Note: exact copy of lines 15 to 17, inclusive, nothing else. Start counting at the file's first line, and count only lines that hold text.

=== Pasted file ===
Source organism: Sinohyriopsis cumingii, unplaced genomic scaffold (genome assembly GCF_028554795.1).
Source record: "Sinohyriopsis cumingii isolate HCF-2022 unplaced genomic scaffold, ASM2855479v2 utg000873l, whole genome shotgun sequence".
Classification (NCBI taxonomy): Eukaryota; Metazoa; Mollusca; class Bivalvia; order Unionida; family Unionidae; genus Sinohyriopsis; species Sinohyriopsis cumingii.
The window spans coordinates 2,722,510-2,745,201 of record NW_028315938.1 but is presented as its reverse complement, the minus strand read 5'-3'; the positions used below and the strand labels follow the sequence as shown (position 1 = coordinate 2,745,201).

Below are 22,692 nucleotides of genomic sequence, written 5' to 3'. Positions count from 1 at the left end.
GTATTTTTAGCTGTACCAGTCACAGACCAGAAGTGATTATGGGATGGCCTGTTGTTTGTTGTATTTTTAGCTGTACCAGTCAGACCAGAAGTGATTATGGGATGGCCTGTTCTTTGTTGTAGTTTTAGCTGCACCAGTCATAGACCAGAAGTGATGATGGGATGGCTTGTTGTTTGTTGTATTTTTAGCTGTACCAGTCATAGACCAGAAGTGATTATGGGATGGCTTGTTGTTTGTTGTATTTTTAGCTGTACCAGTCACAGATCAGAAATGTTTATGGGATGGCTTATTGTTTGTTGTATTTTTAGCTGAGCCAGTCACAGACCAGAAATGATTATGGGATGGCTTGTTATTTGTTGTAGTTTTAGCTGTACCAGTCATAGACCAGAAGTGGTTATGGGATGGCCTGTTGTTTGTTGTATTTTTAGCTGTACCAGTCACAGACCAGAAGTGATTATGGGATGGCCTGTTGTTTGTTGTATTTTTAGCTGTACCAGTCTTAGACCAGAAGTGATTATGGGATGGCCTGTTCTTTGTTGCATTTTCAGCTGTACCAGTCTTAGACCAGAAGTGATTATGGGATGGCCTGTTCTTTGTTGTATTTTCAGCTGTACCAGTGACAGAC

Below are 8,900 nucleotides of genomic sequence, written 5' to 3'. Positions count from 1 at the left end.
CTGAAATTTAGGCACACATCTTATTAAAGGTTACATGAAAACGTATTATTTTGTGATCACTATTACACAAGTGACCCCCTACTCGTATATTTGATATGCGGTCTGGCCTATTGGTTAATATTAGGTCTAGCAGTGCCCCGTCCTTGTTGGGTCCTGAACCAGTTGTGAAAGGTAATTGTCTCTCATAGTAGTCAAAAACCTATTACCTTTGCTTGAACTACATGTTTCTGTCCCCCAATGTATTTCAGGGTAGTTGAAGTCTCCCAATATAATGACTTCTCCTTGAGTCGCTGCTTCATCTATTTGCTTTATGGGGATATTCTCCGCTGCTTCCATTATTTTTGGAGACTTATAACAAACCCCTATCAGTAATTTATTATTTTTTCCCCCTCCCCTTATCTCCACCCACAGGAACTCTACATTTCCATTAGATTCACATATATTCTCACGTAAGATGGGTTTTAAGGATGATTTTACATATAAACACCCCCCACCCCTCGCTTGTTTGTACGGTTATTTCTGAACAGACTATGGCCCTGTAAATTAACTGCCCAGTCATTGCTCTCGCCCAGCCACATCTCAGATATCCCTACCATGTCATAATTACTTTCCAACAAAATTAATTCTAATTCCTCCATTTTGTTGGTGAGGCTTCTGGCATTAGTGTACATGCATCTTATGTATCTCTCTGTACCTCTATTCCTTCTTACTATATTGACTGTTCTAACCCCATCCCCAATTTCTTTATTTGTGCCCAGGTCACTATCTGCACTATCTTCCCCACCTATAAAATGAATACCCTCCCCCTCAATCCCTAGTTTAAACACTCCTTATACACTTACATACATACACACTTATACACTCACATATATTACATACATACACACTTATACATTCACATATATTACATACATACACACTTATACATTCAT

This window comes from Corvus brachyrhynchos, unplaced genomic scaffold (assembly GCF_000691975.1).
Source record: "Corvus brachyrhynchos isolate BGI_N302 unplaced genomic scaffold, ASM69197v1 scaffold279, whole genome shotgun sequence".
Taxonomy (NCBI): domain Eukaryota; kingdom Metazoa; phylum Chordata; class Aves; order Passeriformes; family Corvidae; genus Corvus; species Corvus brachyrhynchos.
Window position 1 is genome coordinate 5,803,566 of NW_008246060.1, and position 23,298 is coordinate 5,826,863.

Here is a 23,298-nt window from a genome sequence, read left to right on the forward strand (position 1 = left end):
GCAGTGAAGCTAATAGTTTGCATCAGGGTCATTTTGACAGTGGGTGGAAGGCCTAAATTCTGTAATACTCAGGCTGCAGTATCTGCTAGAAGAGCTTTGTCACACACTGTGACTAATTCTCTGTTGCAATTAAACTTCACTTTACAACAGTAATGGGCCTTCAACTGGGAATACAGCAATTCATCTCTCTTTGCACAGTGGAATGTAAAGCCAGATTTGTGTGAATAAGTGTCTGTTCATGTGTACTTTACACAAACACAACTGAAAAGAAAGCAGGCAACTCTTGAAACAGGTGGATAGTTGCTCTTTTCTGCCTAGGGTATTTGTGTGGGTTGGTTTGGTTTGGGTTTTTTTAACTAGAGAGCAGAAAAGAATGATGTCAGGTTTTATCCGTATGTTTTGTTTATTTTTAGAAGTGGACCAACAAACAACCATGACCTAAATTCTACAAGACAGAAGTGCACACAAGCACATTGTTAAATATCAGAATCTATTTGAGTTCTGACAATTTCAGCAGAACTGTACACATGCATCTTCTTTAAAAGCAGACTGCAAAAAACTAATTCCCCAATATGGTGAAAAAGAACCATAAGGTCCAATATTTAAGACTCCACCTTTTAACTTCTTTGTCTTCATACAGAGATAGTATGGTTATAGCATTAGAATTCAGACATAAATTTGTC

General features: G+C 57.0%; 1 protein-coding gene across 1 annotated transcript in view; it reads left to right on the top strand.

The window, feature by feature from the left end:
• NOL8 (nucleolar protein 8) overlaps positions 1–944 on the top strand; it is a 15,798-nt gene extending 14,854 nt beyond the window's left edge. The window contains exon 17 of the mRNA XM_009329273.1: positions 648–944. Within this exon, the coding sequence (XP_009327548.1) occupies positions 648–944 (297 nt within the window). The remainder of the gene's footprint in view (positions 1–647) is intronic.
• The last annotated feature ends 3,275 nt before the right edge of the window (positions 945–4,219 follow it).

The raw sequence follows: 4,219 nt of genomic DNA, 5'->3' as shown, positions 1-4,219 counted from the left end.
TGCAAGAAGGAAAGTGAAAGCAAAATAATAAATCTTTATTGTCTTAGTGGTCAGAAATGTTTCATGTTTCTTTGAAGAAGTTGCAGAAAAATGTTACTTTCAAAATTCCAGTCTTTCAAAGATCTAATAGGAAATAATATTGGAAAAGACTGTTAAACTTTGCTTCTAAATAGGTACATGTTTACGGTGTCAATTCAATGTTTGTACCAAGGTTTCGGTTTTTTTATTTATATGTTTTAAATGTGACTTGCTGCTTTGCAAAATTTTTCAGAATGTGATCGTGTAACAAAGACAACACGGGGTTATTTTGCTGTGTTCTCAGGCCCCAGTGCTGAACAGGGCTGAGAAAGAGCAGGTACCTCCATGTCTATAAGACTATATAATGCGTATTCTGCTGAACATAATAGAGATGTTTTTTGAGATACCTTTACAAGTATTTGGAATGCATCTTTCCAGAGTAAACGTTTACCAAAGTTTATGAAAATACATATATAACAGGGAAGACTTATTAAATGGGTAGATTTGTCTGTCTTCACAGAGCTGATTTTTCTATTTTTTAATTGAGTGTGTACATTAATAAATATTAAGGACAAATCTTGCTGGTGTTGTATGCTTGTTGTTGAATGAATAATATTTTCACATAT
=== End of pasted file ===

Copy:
General features: G+C 57.0%; 1 protein-coding gene across 1 annotated transcript in view; it reads left to right on the top strand.

The window, feature by feature from the left end:
• NOL8 (nucleolar protein 8) overlaps positions 1–944 on the top strand; it is a 15,798-nt gene extending 14,854 nt beyond the window's left edge. The window contains exon 17 of the mRNA XM_009329273.1: positions 648–944. Within this exon, the coding sequence (XP_009327548.1) occupies positions 648–944 (297 nt within the window). The remainder of the gene's footprint in view (positions 1–647) is intronic.